I will always remember Kevin's strength, courage, and will to live. He was almost too good to be true-an incredible combination of intelligence, charm, wit, grace, integrity, warmth, kindness, and humor. Kevin met his many professional responsibilities with energy and enthusiasm, setting the highest standards for himself. Those that worked with him valued and respected him as a colleague, and no matter what the task or circumstance, found him exceptional to work with. I would swear that Kevin was magnetic, since people were so easily drawn to him-he had more friends than it seems humanly possible to have. Each of these friends has unique "Kevin stories" that resonate with an uncanny sameness, speaking of Kevin's accessibility, his openness, and the way he reached out to make everyone feel welcome and special. They also recount his love of life and the good things it has to offer- friends, fine food, fun, and, of course, music.
Kevin was remembered at two incredibly beautiful and moving memorial gatherings, one held at Stanford on September 27, and another in San Francisco on October 23. Many of his friends performed at the San Francisco tribute, making absolutely glorious music that came straight from the soul. It was an experience that those in attendance will long remember.
Mimi Tashiro, Stanford University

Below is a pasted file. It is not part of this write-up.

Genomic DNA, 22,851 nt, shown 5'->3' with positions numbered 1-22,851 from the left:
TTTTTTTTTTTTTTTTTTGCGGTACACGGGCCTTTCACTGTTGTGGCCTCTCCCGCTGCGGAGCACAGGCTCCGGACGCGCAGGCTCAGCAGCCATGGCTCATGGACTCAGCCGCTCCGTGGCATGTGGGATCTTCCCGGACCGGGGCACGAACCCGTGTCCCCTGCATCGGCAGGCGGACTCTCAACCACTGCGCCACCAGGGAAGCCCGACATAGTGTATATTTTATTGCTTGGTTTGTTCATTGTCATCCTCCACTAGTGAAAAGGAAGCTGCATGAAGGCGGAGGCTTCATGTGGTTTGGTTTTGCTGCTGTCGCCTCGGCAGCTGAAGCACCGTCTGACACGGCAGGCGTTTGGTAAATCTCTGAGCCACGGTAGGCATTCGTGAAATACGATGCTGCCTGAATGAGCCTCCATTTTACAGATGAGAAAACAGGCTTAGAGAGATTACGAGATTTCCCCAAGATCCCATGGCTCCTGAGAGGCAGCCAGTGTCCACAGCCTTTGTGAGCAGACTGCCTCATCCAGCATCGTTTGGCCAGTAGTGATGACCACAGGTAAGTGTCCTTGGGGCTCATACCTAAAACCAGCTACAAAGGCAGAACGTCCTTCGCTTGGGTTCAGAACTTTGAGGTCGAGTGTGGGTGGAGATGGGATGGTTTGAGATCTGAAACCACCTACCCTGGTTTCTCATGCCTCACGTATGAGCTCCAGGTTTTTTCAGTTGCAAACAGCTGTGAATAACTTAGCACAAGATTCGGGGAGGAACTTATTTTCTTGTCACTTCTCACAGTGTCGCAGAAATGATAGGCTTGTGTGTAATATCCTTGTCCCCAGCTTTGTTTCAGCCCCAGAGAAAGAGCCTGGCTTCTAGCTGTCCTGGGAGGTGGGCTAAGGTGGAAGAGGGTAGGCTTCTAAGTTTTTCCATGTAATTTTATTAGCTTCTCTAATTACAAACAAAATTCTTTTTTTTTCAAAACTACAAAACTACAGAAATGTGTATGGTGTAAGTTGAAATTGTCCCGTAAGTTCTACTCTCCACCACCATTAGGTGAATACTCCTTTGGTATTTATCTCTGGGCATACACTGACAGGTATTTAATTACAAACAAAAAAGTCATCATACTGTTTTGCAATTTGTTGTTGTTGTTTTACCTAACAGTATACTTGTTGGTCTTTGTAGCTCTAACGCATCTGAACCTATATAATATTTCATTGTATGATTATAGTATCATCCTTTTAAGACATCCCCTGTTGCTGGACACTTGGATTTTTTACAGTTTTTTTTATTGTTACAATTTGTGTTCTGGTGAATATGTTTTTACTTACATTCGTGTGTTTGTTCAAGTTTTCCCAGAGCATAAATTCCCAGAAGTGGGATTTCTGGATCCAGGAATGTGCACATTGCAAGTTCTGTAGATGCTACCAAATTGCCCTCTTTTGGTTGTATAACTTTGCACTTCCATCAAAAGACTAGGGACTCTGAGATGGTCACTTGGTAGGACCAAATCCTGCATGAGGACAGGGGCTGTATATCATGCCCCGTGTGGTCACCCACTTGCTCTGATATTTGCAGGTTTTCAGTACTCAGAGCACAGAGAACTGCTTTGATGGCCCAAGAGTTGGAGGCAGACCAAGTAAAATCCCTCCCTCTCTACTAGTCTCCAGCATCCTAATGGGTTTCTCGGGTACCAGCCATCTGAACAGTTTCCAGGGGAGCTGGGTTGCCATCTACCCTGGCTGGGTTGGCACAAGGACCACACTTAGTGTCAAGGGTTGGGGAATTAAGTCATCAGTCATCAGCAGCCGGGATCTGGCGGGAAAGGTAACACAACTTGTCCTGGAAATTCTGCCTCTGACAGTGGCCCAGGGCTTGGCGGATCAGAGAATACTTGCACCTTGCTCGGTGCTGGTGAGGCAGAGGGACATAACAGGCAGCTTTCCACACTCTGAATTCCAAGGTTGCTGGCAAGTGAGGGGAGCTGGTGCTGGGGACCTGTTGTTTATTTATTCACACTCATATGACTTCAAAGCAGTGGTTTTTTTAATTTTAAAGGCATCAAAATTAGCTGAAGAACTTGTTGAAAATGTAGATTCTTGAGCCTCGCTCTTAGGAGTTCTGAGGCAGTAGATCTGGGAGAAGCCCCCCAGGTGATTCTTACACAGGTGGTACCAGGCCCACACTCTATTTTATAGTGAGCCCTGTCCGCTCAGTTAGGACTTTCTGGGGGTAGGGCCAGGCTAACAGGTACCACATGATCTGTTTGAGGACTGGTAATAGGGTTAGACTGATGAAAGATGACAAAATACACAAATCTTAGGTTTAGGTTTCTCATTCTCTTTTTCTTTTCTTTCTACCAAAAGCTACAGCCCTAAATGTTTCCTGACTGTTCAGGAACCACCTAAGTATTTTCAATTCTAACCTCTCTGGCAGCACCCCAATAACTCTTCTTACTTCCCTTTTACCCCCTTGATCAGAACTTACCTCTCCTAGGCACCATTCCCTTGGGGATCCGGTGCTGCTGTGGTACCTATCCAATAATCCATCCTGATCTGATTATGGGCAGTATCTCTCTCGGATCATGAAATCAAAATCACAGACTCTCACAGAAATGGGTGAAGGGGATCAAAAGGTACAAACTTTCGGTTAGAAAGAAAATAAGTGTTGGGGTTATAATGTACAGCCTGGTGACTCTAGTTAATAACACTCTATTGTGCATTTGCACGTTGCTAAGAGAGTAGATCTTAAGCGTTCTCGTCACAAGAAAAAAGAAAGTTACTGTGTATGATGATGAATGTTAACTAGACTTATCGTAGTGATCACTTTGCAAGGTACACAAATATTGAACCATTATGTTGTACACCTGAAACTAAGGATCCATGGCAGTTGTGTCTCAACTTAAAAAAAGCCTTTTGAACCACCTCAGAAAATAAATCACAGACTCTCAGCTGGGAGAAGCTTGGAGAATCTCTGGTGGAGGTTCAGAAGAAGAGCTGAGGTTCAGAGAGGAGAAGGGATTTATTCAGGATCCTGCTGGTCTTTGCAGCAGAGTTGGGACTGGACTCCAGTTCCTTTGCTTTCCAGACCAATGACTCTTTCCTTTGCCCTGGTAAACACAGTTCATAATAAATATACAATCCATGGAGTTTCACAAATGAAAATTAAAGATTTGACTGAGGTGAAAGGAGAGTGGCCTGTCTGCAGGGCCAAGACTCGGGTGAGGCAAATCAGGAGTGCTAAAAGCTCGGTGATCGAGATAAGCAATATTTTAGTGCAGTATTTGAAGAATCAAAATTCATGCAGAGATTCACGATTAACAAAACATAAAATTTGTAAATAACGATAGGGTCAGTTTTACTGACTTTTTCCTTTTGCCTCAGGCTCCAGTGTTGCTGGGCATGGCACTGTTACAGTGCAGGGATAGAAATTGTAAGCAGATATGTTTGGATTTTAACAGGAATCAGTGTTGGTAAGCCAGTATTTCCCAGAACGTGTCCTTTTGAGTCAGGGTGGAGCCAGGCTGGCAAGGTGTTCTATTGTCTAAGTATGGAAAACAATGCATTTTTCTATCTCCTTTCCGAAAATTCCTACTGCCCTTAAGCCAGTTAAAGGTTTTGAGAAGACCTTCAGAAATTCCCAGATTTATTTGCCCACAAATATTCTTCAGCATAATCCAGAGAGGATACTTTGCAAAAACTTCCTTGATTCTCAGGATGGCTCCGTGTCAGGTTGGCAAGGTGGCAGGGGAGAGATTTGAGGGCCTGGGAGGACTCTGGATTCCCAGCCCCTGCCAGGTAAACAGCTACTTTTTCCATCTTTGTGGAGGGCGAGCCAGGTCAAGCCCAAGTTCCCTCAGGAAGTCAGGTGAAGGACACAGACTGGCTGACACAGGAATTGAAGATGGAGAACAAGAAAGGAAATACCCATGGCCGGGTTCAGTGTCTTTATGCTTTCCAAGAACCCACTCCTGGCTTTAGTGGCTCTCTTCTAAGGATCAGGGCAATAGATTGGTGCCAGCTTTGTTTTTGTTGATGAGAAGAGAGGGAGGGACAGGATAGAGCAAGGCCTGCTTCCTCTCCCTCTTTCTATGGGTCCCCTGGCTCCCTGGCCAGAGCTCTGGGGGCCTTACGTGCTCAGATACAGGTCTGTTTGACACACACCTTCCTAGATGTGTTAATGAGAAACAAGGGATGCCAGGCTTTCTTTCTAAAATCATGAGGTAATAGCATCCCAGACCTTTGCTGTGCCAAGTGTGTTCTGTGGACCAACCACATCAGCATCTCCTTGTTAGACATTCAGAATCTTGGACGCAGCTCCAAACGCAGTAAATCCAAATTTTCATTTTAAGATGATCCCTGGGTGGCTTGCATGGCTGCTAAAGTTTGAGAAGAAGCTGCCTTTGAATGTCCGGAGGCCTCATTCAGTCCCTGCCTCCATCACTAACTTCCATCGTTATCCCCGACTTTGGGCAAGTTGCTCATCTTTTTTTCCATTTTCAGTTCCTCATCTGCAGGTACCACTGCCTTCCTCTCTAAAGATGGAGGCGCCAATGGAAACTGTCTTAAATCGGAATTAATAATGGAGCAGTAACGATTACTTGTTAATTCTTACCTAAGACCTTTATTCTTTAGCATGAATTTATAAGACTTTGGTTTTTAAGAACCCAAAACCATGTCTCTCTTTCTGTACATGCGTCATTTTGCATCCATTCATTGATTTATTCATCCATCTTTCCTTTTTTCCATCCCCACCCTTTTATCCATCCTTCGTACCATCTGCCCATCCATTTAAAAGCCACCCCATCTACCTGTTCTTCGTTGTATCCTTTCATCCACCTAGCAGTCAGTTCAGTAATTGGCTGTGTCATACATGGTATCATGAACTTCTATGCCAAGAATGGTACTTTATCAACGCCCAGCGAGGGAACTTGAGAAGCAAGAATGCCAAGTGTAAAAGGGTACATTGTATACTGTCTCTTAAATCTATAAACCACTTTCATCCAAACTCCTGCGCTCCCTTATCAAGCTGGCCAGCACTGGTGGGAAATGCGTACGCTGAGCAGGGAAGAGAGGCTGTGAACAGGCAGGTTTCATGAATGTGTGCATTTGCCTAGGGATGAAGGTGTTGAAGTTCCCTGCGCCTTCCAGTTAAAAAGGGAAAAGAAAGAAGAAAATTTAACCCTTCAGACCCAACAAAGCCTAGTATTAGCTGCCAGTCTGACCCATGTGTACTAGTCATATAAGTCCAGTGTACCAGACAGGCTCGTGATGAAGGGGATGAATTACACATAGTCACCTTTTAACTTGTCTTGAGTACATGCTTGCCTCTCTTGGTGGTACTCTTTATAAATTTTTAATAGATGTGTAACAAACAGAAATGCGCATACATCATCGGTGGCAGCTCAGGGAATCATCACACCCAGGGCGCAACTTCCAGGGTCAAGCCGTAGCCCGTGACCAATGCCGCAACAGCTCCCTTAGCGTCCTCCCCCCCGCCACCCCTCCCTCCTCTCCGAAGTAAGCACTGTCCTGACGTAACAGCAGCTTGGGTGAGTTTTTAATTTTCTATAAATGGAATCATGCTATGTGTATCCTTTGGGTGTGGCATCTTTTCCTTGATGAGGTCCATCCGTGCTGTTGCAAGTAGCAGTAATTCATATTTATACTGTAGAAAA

CALENDAR OF UPCOMING EVENTS
- Jan. 21: MLA/SCC Executive Board meeting, Brand Library, 10:00 A.M.
- Feb. 4-10: ALA Midwinter Conference, Los Angeles
- Feb. 5: ALA Arts Section All Committees Meeting, 9:30 A.M.-12:30 P.M.; presentation on Music Thesaurus Project; MLA/SCC reception, USC Music Library, 6/6:30 P.M.
- Feb. 11-16: ARLIS/NA 22nd Annual Conference, Providence, RI
- Feb. 19: Pacific Southwest Chapter, American Musicological Society (PSC-AMS) meeting, University of California, Los Angeles
- Feb. 26-27: Southern California Chapter, Society for Ethnomusicology (SEMSCC) meeting, Dept. of Ethnomusicology & Systematic Musicology, University of California, Los Angeles
- Mar. 2: Music OCLC Users Group (MOUG) Annual Meeting, Kansas City, MO
- Mar. 2-6: MLA Annual Meeting, Kansas City, MO
- Mar. 17-20: Society for the Preservation of Film Music Third Annual International Film Music Conference, Los Angeles
- Mar. 18: copy due for issue no. 59 to MLA/SCC Newsletter editor
- Apr. 23-24: Joint meeting of the Pacific Southwest and Northern California Chapters, American Musicological Society, University of California, Berkeley
MLA/SCC EXECUTIVE BOARD
Chair: Joe Fuchs, Brand Library
Vice Chair: Leslie Andersen, LACPL, Norwalk
Secretary/Treasurer: Gloria Rogers, CSUSD
Members-At-Large: Louise Spear, UCLA
Blair Whittington, Brand Library
Past Chair: Kathy Glennan, USC
The MLA/SCC Newsletter is published three times a year. Please send via U.S. or electronic mail articles, reviews, conference summaries, communications, and membership news to the newsletter editor: Darwin Scott, Music Library, 1102 Schoenberg Hall, University of California, Los Angeles, CA 90024-1490; phone: (310) 825-2317, (310) 412-5739; E-mail: firstname.lastname@example.org.
Content and original graphics Copyright © 1993-2004
Music Library Association, Southern California Chapter